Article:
And then there was Osher Ad. Friends had been telling me about the place but I never seemed to have the opportunity to venture out. Since they have one near the clinic where I work in Bet Shemesh, I decided to pop in after work. I got a really good feeling when I arrived and saw a big sign of a man with a "Kirkland Signature" lapel saying he was new to Israel. The day after my blog about how I'm schlepping all of this stuff from Costco across the ocean, I'm standing face to face with a greeter from Costco (well more face to likeness-painted-on-stone, of a greeter from Costco, but you get the idea) . Only at Osher Ad, you don't need a membership card to get in. I can't actually imagine the "pay to get in" model being successful here. Paying to shop somewhere. People would call you a friar ("sucker").
Right now the entire store is turned over and only selling Passover inventory. You can get anything you might possibly need for Passover. Heck, you can get things you don't need for Passover or never even thought of needing. The overwhelming variety for what ultimately is a 7-day event is staggering. And why keep it simple? Between the two main ethnic groups of Jewish people, Sephardim (let's say Jews with Spanish and North African origins) and Ashkenazim (mostly Jews with Eastern European origins) there are different customs on how much is prohibited on Passover. We all agree no leavened products, but after that there is parting of ways (come on--Red Sea!). Sephardim eat everything in the category of kitniyot (ie rice, corn, lentils and depending on who you ask, the list could go on). This becomes important if you are used to just checking to see if something is "Kosher for Passover" in the U.S., because now you have to also check if it has kitniyot. Osher Ad actually had the aisles divided for those who eat kitniyot and those who don't. Pretty amazing. The majority of Kosher keeping Jews in Israel are Sephardim, so those of us who follow Ashkenaz definitely have to pay attention. For Sephardic Jews, I don't think Passover is quite as overhwhelming. Their Passover day could be corn flakes for breakfast, rice and beans for lunch and chicken with hummous for dinner. Granted, it would be a challenge to find those items Kosher for Passover outside of Israel (because there are often actual issues of chametz--leaven-- added to many products that otherwise wouldn't seem to have them) but here, no problem. OK, no pita, but have you tried their soft matzah? It's pretty darn close. Seriously, who are the friars?
Before Purim, when you're out grocery shopping, you can start to see entire aisles getting cleared away, or whole freezer sections getting cleaned out. Think of all the work we put into just cleaning our own kitchens, and then imagine that on the commercial scale. Daunting, but they do it. You can start seeing the Kosher for Passover stamp on items from several weeks ago. Part of what's fun about going to actual grocery stores in Israel (vs. on-line shopping which is huge here and super convenient!) is watching the transition from one thing to the next. They could have a TV game show where they send Israelis into stores and have them guess which holiday is coming up next just based on what's for sale at the main entrance to the store. Actually, it's pretty easy to guess. Every contestant would win.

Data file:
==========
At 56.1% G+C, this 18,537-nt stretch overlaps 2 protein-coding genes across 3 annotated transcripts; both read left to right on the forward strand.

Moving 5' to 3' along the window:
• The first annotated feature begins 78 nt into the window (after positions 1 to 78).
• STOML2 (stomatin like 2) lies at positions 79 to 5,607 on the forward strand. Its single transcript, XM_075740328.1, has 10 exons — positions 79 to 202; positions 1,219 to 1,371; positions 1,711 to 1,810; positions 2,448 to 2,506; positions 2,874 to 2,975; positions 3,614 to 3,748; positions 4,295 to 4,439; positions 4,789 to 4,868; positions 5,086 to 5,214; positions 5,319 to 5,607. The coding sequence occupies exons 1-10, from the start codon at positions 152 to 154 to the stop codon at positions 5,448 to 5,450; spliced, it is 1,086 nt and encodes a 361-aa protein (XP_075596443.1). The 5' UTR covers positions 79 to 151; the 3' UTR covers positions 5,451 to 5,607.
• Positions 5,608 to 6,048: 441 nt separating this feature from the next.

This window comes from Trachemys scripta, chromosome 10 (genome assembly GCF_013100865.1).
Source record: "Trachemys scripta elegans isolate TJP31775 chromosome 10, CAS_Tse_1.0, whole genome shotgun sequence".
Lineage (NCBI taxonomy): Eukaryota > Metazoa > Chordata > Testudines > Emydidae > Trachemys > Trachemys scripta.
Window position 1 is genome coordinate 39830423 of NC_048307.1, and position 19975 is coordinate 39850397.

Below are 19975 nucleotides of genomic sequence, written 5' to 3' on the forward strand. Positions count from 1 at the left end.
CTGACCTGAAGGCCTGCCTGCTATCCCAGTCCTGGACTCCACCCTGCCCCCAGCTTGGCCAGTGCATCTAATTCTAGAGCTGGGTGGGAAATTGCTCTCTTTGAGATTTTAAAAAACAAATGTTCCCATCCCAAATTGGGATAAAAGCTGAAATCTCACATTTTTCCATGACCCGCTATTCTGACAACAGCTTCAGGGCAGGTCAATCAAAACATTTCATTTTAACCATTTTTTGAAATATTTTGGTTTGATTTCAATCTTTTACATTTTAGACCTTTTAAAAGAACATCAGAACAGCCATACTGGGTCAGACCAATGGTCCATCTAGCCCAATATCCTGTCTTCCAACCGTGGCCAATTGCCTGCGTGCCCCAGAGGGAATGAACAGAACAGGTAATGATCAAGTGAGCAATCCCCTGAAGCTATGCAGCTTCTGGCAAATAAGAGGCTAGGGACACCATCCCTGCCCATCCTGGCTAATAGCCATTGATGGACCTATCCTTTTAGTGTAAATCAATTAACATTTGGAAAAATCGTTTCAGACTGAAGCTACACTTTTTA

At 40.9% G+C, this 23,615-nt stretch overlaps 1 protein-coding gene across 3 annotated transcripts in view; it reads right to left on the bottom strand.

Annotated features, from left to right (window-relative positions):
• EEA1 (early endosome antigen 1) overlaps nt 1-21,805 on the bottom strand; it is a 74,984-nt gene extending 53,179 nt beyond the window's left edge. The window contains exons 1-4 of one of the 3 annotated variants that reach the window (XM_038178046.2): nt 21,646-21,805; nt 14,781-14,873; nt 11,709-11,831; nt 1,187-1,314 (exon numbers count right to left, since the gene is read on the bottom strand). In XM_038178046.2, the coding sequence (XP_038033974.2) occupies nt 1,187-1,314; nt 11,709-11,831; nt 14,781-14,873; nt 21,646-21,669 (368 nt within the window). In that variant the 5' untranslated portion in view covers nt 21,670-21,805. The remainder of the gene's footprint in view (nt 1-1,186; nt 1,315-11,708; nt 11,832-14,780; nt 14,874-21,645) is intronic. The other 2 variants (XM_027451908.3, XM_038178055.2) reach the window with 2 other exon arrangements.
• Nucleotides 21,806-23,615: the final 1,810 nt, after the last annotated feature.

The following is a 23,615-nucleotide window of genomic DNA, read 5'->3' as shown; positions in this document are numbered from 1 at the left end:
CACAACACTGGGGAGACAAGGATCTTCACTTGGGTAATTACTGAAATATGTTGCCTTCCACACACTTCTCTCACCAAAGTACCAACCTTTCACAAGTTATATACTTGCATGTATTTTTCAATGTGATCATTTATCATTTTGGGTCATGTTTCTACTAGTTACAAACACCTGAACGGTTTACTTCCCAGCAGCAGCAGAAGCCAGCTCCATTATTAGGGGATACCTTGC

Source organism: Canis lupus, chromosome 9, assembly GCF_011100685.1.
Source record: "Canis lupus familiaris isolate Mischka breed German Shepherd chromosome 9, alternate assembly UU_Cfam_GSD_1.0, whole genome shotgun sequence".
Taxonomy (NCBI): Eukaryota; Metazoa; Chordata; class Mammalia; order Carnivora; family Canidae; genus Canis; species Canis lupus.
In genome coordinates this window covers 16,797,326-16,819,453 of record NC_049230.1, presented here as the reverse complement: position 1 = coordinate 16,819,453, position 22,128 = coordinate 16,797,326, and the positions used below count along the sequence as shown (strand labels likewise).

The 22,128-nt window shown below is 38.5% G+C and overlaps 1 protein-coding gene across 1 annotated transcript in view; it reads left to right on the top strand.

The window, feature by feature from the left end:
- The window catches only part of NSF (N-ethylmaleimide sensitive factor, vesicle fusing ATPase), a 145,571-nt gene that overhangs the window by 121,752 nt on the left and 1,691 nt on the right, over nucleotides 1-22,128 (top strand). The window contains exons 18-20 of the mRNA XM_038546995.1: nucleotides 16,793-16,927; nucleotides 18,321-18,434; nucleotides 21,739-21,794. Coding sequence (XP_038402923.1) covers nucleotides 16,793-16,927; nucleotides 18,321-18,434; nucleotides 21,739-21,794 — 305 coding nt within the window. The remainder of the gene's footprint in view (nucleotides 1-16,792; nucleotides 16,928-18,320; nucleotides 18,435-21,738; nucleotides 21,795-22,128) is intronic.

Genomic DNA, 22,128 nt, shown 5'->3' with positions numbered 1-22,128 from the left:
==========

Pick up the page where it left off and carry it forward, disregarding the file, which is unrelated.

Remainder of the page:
So back to Osher Ad, they had tons of stuff from Costco. Once I put that blue box of plastic cutlery into my cart, I was unstoppable. When I got to the shelves of Kirkland Signature trash bags, my heart simultaneously took flight and sank. It made me think of my dad and how he just sort of smirked as my mom and I rearranged suitcases and carry-ons to fit just a few more trash bags. If only we had known they were sitting on a shelf in Bet Shemesh this whole time. Not to give the impression that Osher Ad is just like Costco (it is smaller). It's not even close, but it was pretty cool. I also happened to meet a famous Jewish food blogger who was there shopping. Israel really is a small country! As I was leaving the store the man who checks the receipt was smoking a cigarette. I don't think the greeters at Costco are lighting up, but he did wish me a "Chag Sameach" (happy holiday).
While we're on the subject of trash bags, ours having been going a lot further lately. A few months ago our neighborhood introduced a new initiative to put "wet trash" (essentially food and paper, regardless of whether or not it's wet or dry) into a separate bin from the regular trash. I know from friends in other neighborhoods of Modiin that they've been doing this for awhile, but it's new to our neighborhood. One night a woman knocked at our door, gave us the bin and explained that we were running out of room for trash and it was everyone's duty to participate. I asked her if it was mandatory and she explained that the Negev was filling up fast. Now I am all for reduce, reuse, recycle. My mom was doing it long before it was hip but I think she could have had a stronger selling point. I mean, have you been to the Negev lately? It looks pretty wide open. All joking aside, it's a very worthy initiative. We put our wet trash into plastic sacks from the grocery store and put the sacks into the "wet trash" bins the city provides. This has reduced our regular trash take out significantly. I was frankly shocked at what difference it makes. It's also interesting to watch this develop in real time. As I understand, they have a machine that empties the wet trash bins and rips open and separates the plastic bags so that the garbage can be composted. This led me to wonder what we would use once the grocery stores phase out plastic bags which I have heard will likely happen in the next few years. If we don't get these bags from our grocery shopping, will we have to buy bags? What? Buy bags to put in a trash can? That's crazy talk. Well, if it comes to that, I'm sure they'll sell them at Osher Ad.